Neck pain is a common complain, being in most cases due to non-thyroidal causes. However, a minority of patients suffer from painful thyroid diseases. Among them, sub-acute thyroiditis (SAT) is the most frequent one. Rare thyroid-related causes of neck pain include hemorrhage within a thyroid nodule as well as Riedel's thyroiditis and suppurative thyroiditis. In the last 30 years, a few cases of a painful variant of Hashimoto's thyroiditis (HT) have been described. Biochemical, ultrasound, and histologic features were clearly suggestive for HT in all of the published cases and definitely ruled out the diagnosis of SAT. While sound descriptions of painful HT are present in the literature, it is important to emphasize that only 20 cases were reported from the year 2000 until now. The condition, however, is clinically relevant because neck pain was reported to be refractory both to steroids and to other analgesic drugs, being thyroidectomy the only effective treatment for pain relief in these patients. This short review analyzes currently available data supporting a role for HT as a rare cause of neck pain.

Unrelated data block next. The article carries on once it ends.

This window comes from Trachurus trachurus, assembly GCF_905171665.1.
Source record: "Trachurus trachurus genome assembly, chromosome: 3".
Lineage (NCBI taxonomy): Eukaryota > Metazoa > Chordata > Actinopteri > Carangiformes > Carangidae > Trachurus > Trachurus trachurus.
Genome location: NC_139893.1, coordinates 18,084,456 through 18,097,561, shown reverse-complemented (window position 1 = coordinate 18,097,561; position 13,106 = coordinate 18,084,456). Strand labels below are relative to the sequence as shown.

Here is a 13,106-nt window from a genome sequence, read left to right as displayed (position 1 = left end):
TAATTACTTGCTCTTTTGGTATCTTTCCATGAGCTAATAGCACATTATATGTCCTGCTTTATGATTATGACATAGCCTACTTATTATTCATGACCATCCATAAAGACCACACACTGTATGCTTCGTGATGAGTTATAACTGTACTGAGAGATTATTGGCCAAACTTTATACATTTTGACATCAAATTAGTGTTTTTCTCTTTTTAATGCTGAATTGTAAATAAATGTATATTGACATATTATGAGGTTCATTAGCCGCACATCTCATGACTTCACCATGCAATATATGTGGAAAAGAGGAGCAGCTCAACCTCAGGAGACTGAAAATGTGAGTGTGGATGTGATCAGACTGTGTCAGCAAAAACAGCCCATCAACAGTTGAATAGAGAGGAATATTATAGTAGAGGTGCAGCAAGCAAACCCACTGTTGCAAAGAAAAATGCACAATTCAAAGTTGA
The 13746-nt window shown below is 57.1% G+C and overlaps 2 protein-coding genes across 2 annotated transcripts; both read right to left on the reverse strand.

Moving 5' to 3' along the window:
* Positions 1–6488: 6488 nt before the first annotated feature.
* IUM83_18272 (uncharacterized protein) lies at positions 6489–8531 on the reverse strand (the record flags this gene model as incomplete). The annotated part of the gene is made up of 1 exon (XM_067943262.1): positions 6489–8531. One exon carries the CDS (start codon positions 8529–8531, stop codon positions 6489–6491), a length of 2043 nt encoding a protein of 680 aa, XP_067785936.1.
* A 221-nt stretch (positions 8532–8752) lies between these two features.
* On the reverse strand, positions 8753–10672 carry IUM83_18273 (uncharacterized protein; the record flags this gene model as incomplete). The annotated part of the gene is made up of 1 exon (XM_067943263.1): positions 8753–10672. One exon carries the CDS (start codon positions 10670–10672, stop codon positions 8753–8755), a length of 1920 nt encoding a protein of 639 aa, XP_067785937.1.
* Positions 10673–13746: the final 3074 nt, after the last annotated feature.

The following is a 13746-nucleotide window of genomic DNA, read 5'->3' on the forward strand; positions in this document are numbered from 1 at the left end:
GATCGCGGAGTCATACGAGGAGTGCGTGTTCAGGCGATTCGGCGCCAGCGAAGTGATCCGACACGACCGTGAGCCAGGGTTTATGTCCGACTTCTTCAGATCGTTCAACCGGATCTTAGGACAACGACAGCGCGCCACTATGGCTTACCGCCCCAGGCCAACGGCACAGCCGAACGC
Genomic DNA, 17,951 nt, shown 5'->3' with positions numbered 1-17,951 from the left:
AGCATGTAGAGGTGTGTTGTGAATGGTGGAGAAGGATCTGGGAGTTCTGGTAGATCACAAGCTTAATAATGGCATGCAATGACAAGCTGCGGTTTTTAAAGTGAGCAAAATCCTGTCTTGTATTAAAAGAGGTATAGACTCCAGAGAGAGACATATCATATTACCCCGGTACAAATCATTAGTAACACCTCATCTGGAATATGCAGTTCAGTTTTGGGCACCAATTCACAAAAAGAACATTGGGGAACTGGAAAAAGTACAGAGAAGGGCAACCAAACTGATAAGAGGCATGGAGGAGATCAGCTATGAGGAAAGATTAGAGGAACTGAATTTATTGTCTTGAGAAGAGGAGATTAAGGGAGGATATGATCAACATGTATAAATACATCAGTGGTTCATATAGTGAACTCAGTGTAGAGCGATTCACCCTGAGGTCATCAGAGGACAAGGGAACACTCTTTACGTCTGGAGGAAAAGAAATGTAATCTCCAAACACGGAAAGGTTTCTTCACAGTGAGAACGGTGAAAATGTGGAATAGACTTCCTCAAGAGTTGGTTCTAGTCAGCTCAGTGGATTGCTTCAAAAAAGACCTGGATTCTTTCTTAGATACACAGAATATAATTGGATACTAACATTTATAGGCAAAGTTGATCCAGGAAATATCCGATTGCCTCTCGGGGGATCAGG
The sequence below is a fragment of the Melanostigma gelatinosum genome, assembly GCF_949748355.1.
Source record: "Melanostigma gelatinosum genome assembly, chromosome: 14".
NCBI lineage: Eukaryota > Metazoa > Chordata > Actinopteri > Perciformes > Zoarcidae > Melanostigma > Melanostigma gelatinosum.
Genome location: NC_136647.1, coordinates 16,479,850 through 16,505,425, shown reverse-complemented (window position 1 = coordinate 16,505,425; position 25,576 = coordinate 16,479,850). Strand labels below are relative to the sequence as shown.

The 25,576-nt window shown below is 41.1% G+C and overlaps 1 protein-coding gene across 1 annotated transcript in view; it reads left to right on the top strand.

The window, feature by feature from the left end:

- Journal Article